By JACK WEATHERLY
The at-times stormy effort to redevelop the former Colonial Country Club in Jackson has settled into the business phase.
Bo Lockard, manager of Colonial Jackson LLC, which owns the property and is overseeing the development, said Tuesday that the Neel-Schaffer engineering firm has been hired and that conversations with potential developers are underway.
“We are working toward negotiating contracts by the end of the summer,” Lockard said.
If things go well, site preparation should start next year, he said in a telephone interview.
The $250 million project – which calls for 636 units, most of which would be free-standing traditional homes, along with attached homes and apartments for sale or lease – has gotten what an attorney for the developers called “overwhelming support,” and an opportunity to raise home values in northeast Jackson.
The architect for the project, Steven Oubre’, is a leading proponent of what is called New Urban living.
The city’s population has been shrinking in recent decades, losing residents to Madison and Rankin counties and shrinking Jackson’s tax base.
The project got Planning Board approval in February and City Council stamp of approval in April as a traditional neighborhood, from special use, which is reserved for golf course, parks, churches and other community assets. Mayor Tony Yarber signed off on the project in May, Lockard said.
Some had raised objections about the retail aspects – including a 35,000-square-foot grocery and shops — of the project on the 152-acre former golf club, which closed in 2014.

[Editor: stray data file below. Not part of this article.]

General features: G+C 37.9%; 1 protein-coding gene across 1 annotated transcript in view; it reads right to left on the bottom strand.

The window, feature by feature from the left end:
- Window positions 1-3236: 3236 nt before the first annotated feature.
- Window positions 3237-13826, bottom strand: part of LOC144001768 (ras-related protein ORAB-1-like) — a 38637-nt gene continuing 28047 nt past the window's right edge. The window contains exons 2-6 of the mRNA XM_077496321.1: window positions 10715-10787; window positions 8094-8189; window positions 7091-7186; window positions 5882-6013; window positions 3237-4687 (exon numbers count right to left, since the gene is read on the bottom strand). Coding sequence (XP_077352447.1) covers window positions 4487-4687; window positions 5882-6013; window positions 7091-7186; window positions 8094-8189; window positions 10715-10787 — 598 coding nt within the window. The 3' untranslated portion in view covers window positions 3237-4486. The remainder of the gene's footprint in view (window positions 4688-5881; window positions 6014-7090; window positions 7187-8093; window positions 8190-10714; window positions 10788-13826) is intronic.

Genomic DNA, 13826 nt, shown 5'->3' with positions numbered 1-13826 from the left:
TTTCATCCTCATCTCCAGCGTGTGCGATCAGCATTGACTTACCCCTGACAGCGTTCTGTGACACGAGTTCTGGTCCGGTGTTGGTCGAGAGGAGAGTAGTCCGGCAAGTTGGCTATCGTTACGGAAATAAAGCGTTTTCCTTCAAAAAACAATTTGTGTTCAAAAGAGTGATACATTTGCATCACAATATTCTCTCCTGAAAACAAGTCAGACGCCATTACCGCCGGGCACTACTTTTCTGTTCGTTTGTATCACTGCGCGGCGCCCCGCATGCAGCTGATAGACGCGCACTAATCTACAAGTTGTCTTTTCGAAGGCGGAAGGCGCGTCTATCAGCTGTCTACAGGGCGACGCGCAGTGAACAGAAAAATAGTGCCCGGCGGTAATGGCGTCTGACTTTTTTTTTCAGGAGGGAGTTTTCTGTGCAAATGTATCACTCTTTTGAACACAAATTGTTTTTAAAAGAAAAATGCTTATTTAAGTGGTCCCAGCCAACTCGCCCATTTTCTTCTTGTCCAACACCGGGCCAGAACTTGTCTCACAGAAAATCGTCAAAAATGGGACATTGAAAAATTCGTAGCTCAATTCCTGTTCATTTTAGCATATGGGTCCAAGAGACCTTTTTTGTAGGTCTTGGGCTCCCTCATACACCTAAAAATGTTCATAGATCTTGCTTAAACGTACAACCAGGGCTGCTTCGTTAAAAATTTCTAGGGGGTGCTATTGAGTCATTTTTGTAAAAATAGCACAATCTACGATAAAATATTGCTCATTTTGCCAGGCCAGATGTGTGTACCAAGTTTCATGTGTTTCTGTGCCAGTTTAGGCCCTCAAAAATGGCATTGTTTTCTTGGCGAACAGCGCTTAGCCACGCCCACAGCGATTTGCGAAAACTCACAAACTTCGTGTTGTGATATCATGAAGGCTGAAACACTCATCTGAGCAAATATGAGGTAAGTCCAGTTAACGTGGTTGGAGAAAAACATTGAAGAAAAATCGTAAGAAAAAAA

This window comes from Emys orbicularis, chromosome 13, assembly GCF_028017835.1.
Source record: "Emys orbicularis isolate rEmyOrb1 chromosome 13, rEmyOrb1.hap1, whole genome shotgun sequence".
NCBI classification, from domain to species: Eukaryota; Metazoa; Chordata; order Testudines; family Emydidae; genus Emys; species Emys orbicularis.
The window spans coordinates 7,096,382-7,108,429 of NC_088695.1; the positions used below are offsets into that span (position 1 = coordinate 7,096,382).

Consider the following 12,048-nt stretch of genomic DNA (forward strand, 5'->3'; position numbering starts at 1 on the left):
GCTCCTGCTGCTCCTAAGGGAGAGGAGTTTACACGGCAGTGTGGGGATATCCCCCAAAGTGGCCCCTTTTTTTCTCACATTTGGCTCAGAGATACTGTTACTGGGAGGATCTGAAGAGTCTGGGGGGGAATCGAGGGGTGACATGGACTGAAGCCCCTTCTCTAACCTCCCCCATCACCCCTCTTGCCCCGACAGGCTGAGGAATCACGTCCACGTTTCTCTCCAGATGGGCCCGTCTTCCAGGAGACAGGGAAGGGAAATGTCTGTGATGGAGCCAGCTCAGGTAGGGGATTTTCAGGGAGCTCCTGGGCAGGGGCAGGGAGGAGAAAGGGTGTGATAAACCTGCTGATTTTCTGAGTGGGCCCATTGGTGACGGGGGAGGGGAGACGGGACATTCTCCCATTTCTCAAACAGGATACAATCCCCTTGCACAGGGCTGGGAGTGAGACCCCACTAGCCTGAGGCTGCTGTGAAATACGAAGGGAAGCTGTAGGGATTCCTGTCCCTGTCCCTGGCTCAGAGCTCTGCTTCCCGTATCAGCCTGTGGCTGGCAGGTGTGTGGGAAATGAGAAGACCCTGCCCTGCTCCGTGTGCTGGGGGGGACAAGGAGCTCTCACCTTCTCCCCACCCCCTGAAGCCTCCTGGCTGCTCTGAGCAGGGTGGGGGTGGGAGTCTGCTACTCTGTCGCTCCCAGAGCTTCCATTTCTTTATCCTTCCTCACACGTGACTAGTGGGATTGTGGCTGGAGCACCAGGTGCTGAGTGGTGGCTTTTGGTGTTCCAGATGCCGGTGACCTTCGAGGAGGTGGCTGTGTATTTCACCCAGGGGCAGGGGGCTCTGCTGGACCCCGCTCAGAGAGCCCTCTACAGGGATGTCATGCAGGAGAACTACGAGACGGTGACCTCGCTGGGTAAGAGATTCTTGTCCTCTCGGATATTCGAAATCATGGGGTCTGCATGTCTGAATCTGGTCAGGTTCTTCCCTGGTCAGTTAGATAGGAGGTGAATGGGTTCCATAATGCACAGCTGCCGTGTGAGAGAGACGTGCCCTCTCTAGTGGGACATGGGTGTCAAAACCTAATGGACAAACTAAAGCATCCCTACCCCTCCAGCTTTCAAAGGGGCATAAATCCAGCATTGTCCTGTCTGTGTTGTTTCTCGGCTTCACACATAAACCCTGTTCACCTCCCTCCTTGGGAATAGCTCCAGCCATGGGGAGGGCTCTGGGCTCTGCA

Bob Gilchrist, who owns two houses on Parkway Drive, or the western boundary of the property, threatened to fight the project.
Now, he said in an interview on Tuesday, he and others are taking a wait-and-see approach.
“We aren’t going to file a lawsuit, Gilchrist said. “We’re just hoping that it will work for everybody. Property rights are the backbone of this country.”
The initial effort by the developers in early 2015 to move forward with a plan was a cause for bad blood and suspicion.
The developers sought to have the city change its zoning code to allow mixed-use development on land zoned for special use, such as parks, hospitals, churches and golf courses. That would have allowed commercial development in those lands without public hearings.
But at a showdown at City Hall with a angry standing-room-only crowd of residents convinced the council members that was not a good idea to pursue. The developers dropped that approach.
The developers had several public meetings later in the year with residents and met with Yarber and other city officials in developing a plan.
Ward 1 Councilman Ashby Foote said at the time that the developers made a “quantum leap” in diplomacy, adding that he was very favorably impressed, and hopes that it could give the area the same impetus that has been seen in “communities reinventing themselves, like Fondren and Belhaven.”
A study commissioned by Colonial Jackson LLC says that the build-out could take six years, though others have said that it could take considerably longer.
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